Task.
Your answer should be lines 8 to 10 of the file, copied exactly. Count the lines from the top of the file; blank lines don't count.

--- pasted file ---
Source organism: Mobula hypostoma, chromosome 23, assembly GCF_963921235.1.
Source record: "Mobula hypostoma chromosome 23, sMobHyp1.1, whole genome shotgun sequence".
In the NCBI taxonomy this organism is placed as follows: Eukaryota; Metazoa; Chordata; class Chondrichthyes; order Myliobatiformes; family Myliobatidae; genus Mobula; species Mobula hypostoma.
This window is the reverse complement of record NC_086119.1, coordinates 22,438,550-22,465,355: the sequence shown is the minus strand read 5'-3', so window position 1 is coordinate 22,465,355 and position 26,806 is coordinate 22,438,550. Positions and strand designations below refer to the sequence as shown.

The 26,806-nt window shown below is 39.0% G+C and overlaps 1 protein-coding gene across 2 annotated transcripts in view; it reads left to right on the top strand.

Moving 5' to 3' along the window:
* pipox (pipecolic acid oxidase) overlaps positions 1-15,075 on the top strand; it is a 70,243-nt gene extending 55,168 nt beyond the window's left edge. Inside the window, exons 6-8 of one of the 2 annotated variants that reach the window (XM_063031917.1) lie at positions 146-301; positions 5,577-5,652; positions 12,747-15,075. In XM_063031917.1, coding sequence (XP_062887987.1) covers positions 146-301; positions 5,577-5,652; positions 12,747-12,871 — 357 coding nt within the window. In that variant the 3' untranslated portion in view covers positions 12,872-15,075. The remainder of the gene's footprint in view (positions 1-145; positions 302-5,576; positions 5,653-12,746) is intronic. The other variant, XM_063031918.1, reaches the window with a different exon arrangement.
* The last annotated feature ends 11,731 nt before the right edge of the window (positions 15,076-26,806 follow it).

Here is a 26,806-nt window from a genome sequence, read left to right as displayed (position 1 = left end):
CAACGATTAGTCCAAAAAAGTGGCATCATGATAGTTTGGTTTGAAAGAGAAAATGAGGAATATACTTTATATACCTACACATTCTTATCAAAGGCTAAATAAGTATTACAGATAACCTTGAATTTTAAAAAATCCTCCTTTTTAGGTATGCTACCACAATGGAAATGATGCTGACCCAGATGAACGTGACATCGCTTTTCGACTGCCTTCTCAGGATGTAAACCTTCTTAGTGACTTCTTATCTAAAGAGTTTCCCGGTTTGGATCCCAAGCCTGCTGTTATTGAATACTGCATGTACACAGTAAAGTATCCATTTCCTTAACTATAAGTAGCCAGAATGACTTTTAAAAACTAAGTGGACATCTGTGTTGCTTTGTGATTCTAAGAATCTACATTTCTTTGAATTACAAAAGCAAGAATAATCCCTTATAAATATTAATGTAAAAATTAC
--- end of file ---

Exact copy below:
* The last annotated feature ends 11,731 nt before the right edge of the window (positions 15,076-26,806 follow it).

Here is a 26,806-nt window from a genome sequence, read left to right as displayed (position 1 = left end):
CAACGATTAGTCCAAAAAAGTGGCATCATGATAGTTTGGTTTGAAAGAGAAAATGAGGAATATACTTTATATACCTACACATTCTTATCAAAGGCTAAATAAGTATTACAGATAACCTTGAATTTTAAAAAATCCTCCTTTTTAGGTATGCTACCACAATGGAAATGATGCTGACCCAGATGAACGTGACATCGCTTTTCGACTGCCTTCTCAGGATGTAAACCTTCTTAGTGACTTCTTATCTAAAGAGTTTCCCGGTTTGGATCCCAAGCCTGCTGTTATTGAATACTGCATGTACACAGTAAAGTATCCATTTCCTTAACTATAAGTAGCCAGAATGACTTTTAAAAACTAAGTGGACATCTGTGTTGCTTTGTGATTCTAAGAATCTACATTTCTTTGAATTACAAAAGCAAGAATAATCCCTTATAAATATTAATGTAAAAATTAC